Related journals for Neonatal Care:

Iranian Journal of Pediatrics, Journal of Pediatric Neurosciences, Pediatrics in Review, Turkish Journal of Pediatrics, World journal for pediatric & congenital heart surgery

Premature Infants

Each year, nearly 500,000 babies are premature, or preemies. That's 1 of every 8 infants born in the United States. A premature birth is when a baby is born before 37 completed weeks of pregnancy. A full-term pregnancy is 40 weeks. Important growth and development occur throughout pregnancy - especially in the final months and weeks. Because they are born too early, preemies weigh much less than full-term babies. They may have health problems because their organs did not have enough time to develop. Preemies need special medical care in a neonatal intensive care unit, or NICU. They stay there until their organ systems can work on their own.

Related journals for Premature Infants:

European Journal of Pediatric Dermatology, Pediatrie pro Praxi, Journal of Indian Association of Pediatric Surgeons, Cesko-Slovenska Pediatrie, Archives de Pediatrie, Archivos Argentinos de Pediatria

Vaccines and Immunity for Newborns

Newborns have an immature immune system that renders them at high risk for infection while simultaneously reducing responses to most vaccines, thereby posing challenges in protecting this vulnerable population. Nevertheless, certain vaccines, such as Bacillus Calmette Guérin (BCG) and Hepatitis B vaccine (HBV), do demonstrate safety and some efficacy at birth, providing proof of principal that certain antigen-adjuvant combinations are able to elicit protective neonatal responses. Moreover, birth is a major point of healthcare contact globally meaning that effective neonatal vaccines achieve high population penetration. Given the potentially significant benefit of vaccinating at birth, availability of a broader range of more effective neonatal vaccines is an unmet medical need and a public health priority. This review focuses on safety and efficacy of neonatal vaccination in humans as well as recent research employing novel approaches to enhance the efficacy of neonatal vaccination.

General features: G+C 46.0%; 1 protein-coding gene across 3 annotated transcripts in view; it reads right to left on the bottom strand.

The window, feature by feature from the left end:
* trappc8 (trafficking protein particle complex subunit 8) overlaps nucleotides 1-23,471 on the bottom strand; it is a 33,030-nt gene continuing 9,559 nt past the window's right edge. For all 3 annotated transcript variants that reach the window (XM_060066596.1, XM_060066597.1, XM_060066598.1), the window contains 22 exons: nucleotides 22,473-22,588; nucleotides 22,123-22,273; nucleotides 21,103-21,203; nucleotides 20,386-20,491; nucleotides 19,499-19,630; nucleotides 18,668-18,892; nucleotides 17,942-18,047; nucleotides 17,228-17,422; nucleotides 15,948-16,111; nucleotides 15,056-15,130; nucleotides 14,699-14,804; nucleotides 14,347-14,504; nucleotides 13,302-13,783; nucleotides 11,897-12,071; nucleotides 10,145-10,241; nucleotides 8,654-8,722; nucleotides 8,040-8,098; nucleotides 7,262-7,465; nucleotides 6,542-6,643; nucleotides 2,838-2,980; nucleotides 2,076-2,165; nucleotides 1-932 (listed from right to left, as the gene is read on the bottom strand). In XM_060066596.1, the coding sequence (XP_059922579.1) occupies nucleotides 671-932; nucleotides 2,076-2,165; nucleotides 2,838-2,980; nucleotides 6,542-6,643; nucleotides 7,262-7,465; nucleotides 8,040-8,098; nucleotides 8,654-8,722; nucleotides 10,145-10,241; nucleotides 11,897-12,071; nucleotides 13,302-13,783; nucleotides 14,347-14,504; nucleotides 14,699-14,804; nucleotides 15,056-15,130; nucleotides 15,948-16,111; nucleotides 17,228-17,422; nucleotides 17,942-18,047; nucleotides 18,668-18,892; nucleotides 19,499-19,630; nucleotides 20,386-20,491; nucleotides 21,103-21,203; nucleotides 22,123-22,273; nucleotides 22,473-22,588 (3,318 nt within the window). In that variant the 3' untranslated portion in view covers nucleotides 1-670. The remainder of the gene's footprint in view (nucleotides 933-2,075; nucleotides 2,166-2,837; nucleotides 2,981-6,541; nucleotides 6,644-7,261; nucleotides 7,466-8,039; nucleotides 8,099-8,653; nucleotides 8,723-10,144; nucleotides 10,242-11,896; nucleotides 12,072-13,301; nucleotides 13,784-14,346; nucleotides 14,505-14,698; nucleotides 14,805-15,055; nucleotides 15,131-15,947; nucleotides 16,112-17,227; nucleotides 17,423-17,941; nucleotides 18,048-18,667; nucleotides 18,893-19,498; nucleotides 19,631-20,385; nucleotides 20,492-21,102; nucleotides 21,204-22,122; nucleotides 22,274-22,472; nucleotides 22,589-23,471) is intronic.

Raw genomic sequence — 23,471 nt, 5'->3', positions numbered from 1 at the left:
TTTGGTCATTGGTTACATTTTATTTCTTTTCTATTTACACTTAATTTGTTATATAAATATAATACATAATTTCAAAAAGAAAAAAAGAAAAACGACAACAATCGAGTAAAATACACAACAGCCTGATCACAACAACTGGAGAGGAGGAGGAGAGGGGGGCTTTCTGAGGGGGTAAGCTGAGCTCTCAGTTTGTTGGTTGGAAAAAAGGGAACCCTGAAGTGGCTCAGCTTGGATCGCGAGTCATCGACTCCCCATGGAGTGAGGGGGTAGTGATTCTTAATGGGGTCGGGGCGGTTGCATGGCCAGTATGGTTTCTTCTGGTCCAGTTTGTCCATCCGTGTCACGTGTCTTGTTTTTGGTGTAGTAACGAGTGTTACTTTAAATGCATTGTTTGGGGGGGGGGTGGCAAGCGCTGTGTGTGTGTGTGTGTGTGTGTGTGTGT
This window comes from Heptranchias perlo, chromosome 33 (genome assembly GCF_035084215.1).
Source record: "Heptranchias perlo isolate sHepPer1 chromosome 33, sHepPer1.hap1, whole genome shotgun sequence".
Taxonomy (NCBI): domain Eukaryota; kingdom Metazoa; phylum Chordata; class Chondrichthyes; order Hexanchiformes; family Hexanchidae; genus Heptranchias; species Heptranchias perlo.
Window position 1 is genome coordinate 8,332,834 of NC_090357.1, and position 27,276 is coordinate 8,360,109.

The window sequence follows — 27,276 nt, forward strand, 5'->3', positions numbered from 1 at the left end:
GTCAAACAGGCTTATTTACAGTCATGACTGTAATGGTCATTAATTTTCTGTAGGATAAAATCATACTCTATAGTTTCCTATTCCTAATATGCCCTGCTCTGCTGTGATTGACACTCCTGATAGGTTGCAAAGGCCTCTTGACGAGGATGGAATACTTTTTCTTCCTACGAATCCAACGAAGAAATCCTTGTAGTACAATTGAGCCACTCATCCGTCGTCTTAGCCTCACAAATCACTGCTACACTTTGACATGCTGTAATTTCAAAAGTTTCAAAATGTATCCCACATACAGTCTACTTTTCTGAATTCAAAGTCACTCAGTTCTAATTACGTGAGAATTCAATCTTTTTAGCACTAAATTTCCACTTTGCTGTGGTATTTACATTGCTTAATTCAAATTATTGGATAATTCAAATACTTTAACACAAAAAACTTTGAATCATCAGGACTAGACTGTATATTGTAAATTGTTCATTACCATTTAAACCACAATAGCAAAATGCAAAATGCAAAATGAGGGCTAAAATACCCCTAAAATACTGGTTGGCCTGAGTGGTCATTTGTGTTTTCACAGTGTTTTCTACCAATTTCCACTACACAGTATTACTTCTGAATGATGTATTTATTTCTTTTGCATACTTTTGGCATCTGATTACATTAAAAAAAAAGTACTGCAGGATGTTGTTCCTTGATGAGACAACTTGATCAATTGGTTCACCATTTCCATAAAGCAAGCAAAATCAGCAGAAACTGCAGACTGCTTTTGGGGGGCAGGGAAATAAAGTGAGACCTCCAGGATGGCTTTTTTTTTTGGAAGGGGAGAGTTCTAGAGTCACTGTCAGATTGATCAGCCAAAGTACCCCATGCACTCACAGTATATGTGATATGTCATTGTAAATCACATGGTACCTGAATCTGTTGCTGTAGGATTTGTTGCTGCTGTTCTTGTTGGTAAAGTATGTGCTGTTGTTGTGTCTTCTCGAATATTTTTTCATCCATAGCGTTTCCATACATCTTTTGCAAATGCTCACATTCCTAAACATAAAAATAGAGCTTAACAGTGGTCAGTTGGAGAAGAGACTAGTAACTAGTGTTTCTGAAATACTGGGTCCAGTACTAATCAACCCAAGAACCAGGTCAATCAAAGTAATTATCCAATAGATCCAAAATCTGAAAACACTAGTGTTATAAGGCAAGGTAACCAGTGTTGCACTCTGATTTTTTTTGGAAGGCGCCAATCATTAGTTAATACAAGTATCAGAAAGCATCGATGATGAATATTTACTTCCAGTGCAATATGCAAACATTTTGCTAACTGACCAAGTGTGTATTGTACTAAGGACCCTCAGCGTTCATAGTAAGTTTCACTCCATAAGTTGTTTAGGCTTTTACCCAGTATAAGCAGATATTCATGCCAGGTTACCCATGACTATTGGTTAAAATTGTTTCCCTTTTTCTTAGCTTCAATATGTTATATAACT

Related journals for Vaccines and Immunity for Newborns:

Revista Mexicana de Pediatria, Journal of Pediatric Biochemistry, Current Pediatric Reviews, Clinical Pediatric Emergency Medicine, Pediatria de Atencion Primaria, Annals of Pediatric Surgery